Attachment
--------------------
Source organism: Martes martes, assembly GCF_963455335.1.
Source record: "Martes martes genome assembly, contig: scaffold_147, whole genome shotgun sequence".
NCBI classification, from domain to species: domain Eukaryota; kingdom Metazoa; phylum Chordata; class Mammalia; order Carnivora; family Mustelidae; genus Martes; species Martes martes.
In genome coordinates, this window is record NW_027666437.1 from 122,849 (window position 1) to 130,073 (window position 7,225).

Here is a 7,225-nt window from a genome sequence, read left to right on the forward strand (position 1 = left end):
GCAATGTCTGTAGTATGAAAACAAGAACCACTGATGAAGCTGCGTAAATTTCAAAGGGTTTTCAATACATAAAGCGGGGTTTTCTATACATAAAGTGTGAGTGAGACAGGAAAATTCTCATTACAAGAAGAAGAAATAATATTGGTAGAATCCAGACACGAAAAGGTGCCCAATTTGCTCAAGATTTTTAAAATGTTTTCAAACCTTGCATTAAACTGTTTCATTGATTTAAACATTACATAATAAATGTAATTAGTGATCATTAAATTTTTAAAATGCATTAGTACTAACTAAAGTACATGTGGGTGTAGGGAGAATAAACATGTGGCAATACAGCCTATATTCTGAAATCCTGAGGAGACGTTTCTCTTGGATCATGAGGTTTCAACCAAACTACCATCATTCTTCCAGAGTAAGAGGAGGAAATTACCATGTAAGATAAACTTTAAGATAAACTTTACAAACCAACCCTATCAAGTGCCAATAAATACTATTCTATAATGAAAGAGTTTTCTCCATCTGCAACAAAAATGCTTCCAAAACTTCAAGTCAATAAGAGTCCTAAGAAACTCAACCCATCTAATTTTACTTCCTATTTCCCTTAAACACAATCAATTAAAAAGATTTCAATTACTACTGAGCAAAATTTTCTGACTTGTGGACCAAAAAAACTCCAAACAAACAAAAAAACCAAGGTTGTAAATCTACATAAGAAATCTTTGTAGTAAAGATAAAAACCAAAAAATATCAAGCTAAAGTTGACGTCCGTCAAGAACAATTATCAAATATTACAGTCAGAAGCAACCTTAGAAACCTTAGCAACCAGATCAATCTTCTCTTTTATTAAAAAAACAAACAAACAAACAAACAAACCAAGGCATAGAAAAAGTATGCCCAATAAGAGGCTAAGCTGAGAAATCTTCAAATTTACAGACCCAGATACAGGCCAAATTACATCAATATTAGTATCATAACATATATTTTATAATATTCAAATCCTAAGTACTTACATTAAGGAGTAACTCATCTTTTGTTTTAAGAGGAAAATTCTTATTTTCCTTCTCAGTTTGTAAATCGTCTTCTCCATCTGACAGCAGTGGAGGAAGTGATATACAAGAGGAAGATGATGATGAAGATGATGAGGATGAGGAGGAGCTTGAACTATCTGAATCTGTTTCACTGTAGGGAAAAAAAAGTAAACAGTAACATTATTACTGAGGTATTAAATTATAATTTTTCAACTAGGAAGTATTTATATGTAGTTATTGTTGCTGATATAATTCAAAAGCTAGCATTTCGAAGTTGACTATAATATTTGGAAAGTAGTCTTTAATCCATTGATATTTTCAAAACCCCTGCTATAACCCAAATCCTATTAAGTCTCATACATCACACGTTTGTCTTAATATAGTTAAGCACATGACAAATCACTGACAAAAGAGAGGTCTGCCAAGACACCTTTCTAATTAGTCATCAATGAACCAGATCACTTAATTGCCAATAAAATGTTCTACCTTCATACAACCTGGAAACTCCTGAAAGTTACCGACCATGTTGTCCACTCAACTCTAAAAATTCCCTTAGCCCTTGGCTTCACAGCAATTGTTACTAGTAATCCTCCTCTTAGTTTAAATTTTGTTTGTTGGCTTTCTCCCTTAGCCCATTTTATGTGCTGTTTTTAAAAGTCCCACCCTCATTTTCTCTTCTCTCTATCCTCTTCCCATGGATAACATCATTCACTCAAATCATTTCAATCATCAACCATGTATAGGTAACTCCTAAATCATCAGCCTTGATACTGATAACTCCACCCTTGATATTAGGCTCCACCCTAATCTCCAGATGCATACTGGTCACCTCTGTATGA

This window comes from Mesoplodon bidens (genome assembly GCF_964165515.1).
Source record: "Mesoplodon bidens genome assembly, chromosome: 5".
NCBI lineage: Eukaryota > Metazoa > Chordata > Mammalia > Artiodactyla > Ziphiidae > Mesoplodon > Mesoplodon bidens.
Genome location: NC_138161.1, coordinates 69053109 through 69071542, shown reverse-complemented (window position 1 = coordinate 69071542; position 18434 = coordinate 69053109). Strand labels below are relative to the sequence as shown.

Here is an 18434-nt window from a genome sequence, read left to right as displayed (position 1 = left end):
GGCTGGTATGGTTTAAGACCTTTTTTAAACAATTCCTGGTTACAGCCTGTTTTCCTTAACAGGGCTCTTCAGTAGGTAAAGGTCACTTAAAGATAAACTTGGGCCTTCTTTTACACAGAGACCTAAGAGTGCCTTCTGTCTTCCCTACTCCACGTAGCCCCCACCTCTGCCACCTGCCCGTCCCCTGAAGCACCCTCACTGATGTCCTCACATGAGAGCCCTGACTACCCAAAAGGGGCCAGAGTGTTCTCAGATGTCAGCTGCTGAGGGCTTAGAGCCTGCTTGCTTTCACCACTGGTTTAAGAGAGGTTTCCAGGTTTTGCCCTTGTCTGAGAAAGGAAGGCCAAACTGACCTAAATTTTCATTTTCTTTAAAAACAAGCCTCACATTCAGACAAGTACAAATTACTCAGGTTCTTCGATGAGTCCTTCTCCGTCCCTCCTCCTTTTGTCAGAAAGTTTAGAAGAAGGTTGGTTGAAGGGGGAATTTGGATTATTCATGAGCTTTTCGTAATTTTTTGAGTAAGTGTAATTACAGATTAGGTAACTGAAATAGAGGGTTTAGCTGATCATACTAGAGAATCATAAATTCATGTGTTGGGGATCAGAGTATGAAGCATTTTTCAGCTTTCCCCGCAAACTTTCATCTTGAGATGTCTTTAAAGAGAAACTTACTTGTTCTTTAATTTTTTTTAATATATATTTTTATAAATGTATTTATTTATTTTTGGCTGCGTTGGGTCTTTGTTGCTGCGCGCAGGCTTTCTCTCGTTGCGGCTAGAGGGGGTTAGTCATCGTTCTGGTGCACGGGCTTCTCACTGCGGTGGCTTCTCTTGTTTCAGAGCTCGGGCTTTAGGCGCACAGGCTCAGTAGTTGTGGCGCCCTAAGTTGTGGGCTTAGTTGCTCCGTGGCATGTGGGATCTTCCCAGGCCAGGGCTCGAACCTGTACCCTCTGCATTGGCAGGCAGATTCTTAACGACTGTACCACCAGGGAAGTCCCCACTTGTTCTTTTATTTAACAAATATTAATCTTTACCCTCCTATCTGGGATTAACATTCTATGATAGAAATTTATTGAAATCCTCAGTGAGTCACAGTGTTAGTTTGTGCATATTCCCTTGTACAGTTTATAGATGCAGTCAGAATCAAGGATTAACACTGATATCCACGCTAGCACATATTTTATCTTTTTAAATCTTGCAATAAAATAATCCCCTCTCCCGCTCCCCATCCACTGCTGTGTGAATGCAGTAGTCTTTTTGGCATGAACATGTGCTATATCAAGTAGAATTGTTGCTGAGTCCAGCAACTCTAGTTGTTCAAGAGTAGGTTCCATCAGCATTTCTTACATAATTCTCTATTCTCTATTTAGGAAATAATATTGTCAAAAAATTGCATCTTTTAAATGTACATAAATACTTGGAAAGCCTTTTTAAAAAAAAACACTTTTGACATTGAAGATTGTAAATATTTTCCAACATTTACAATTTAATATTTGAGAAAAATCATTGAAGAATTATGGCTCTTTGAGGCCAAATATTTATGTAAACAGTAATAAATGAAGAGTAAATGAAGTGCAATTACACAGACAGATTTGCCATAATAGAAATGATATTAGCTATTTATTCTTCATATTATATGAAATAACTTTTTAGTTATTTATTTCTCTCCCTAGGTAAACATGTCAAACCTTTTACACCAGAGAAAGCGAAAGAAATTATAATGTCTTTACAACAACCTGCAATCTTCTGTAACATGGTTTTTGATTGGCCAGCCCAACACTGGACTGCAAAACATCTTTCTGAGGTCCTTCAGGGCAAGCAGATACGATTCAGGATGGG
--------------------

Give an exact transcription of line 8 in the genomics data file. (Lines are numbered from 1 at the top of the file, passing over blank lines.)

Source record: "Mesoplodon bidens genome assembly, chromosome: 5".